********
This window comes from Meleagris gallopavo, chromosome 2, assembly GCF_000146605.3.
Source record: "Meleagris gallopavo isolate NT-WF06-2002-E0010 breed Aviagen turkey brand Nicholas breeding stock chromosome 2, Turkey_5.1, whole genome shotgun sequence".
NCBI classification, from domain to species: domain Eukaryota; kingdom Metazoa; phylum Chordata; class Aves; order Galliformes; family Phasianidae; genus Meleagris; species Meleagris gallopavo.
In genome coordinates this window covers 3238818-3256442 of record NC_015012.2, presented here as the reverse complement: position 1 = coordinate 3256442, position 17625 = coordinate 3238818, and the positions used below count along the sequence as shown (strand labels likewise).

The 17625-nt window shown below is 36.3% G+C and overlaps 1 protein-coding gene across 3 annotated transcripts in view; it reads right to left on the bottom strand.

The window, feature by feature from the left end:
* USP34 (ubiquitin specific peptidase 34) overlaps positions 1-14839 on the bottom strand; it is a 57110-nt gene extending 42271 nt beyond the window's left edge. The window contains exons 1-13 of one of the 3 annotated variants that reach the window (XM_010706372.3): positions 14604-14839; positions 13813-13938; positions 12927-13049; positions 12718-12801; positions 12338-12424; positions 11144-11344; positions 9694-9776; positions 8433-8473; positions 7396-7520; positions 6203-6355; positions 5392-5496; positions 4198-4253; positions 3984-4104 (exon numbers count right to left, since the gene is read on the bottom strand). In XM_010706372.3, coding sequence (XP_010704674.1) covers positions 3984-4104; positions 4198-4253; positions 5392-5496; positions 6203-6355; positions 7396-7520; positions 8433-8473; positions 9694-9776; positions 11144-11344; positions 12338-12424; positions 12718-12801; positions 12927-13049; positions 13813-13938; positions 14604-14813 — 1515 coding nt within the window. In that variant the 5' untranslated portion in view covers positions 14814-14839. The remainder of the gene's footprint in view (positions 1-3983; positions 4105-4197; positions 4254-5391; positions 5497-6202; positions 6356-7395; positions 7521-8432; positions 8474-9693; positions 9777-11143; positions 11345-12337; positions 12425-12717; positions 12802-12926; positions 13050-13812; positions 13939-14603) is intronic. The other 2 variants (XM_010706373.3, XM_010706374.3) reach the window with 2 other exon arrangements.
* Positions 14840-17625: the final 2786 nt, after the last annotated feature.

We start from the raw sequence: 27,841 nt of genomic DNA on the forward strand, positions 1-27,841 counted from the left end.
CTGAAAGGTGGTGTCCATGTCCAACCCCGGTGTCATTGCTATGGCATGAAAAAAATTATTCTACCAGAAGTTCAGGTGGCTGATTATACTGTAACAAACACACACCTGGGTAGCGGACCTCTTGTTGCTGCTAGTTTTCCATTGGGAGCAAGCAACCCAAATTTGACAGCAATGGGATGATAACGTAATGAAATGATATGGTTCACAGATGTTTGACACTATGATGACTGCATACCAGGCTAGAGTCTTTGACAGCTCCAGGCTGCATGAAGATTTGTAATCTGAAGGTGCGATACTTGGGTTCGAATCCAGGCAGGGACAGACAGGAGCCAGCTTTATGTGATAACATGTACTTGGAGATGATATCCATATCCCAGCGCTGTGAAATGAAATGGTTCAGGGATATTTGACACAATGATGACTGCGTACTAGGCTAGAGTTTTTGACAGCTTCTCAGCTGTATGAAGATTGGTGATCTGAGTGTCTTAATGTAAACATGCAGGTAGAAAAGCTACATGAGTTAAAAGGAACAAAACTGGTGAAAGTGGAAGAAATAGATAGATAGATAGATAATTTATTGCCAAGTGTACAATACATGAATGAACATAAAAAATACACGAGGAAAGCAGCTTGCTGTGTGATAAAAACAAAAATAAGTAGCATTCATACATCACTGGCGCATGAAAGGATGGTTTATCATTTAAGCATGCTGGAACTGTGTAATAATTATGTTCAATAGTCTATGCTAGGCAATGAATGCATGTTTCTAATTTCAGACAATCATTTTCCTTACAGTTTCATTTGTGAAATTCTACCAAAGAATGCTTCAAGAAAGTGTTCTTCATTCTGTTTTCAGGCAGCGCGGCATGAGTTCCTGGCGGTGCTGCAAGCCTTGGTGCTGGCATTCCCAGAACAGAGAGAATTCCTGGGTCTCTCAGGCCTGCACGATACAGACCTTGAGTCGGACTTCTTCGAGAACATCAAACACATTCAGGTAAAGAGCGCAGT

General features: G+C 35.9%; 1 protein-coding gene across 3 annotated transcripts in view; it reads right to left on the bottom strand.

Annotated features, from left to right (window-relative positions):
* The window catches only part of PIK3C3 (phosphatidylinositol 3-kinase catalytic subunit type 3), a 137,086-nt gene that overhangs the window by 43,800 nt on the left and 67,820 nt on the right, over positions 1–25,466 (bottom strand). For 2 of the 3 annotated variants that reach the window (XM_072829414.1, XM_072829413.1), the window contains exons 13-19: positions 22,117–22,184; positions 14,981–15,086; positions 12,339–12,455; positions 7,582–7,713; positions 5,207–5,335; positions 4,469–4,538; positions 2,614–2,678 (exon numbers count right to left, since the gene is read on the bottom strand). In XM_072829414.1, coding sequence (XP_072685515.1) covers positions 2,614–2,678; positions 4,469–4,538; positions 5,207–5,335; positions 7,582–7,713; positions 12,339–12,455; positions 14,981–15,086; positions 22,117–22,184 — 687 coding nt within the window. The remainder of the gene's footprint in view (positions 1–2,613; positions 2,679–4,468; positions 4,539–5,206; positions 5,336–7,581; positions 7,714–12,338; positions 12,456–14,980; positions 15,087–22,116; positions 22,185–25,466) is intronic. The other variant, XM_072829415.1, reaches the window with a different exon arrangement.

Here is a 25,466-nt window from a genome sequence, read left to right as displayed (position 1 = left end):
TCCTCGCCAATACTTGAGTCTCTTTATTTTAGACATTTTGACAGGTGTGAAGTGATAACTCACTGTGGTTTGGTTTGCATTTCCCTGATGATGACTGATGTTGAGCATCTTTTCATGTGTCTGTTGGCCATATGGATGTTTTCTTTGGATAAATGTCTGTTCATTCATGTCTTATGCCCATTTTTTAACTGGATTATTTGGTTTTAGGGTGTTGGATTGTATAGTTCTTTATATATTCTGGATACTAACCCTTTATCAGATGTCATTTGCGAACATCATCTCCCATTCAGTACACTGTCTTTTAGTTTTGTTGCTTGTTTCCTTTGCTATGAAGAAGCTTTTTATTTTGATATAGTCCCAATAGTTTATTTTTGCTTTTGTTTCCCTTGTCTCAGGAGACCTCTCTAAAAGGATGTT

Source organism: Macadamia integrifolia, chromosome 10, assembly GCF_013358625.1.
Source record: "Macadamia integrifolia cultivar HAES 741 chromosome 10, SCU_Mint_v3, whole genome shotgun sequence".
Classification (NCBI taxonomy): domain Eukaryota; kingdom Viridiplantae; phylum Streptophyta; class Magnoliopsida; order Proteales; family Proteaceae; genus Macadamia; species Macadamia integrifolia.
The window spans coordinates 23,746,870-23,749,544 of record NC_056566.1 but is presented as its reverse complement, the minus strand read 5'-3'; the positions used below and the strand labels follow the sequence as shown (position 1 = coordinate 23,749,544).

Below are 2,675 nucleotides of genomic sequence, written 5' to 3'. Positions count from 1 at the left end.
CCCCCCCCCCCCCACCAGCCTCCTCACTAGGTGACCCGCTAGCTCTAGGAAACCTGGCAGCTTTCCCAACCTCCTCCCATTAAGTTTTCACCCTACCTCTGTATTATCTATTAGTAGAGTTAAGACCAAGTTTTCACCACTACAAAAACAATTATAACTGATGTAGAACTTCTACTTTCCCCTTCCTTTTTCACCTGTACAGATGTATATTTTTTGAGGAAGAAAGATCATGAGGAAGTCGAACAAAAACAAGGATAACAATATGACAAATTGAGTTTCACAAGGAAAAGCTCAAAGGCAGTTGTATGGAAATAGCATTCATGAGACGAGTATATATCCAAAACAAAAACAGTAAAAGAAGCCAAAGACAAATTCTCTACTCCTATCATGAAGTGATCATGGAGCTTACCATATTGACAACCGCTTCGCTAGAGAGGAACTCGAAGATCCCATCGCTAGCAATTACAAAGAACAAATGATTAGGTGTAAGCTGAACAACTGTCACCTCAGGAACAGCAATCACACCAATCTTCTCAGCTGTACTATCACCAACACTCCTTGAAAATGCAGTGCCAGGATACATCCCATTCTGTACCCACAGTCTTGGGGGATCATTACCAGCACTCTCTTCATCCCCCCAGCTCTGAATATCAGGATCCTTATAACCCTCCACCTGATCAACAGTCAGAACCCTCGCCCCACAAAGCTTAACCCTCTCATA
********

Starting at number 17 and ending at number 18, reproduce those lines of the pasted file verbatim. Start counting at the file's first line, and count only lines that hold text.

Source record: "Macadamia integrifolia cultivar HAES 741 chromosome 10, SCU_Mint_v3, whole genome shotgun sequence".
Classification (NCBI taxonomy): domain Eukaryota; kingdom Viridiplantae; phylum Streptophyta; class Magnoliopsida; order Proteales; family Proteaceae; genus Macadamia; species Macadamia integrifolia.